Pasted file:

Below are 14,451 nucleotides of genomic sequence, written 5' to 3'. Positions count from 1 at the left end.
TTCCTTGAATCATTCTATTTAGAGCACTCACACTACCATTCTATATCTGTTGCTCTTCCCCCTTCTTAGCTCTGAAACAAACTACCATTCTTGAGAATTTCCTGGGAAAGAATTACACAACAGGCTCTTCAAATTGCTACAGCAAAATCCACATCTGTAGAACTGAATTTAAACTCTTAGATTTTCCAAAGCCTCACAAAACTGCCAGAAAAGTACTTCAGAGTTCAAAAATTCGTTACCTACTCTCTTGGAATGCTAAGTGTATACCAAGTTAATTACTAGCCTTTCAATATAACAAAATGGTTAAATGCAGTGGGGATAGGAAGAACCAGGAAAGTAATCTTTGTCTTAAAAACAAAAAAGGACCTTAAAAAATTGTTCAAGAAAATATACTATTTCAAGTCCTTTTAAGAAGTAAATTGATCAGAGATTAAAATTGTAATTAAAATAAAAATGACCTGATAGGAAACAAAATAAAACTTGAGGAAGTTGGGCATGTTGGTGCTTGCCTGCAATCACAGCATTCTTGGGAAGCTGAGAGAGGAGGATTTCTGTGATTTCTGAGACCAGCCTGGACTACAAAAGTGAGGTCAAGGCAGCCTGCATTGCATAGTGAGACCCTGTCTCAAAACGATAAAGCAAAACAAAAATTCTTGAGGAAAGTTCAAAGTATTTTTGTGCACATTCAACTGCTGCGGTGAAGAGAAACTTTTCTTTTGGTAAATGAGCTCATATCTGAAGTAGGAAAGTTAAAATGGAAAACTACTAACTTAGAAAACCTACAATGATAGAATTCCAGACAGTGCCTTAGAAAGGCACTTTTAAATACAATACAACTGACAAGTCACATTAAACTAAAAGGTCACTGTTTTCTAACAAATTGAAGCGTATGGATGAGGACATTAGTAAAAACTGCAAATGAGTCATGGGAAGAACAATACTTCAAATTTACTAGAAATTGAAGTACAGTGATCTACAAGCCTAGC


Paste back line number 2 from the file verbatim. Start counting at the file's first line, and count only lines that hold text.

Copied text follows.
TTCCTTGAATCATTCTATTTAGAGCACTCACACTACCATTCTATATCTGTTGCTCTTCCCCCTTCTTAGCTCTGAAACAAACTACCATTCTTGAGAATTTCCTGGGAAAGAATTACACAACAGGCTCTTCAAATTGCTACAGCAAAATCCACATCTGTAGAACTGAATTTAAACTCTTAGATTTTCCAAAGCCTCACAAAACTGCCAGAAAAGTACTTCAGAGTTCAAAAATTCGTTACCTACTCTCTTGGAATGCTAAGTGTATACCAAGTTAATTACTAGCCTTTCAATATAACAAAATGGTTAAATGCAGTGGGGATAGGAAGAACCAGGAAAGTAATCTTTGTCTTAAAAACAAAAAAGGACCTTAAAAAATTGTTCAAGAAAATATACTATTTCAAGTCCTTTTAAGAAGTAAATTGATCAGAGATTAAAATTGTAATTAAAATAAAAATGACCTGATAGGAAACAAAATAAAACTTGAGGAAGTTGGGCATGTTGGTGCTTGCCTGCAATCACAGCATTCTTGGGAAGCTGAGAGAGGAGGATTTCTGTGATTTCTGAGACCAGCCTGGACTACAAAAGTGAGGTCAAGGCAGCCTGCATTGCATAGTGAGACCCTGTCTCAAAACGATAAAGCAAAACAAAAATTCTTGAGGAAAGTTCAAAGTATTTTTGTGCACATTCAACTGCTGCGGTGAAGAGAAACTTTTCTTTTGGTAAATGAGCTCATATCTGAAGTAGGAAAGTTAAAATGGAAAACTACTAACTTAGAAAACCTACAATGATAGAATTCCAGACAGTGCCTTAGAAAGGCACTTTTAAATACAATACAACTGACAAGTCACATTAAACTAAAAGGTCACTGTTTTCTAACAAATTGAAGCGTATGGATGAGGACATTAGTAAAAACTGCAAATGAGTCATGGGAAGAACAATACTTCAAATTTACTAGAAATTGAAGTACAGTGATCTACAAGCCTAGC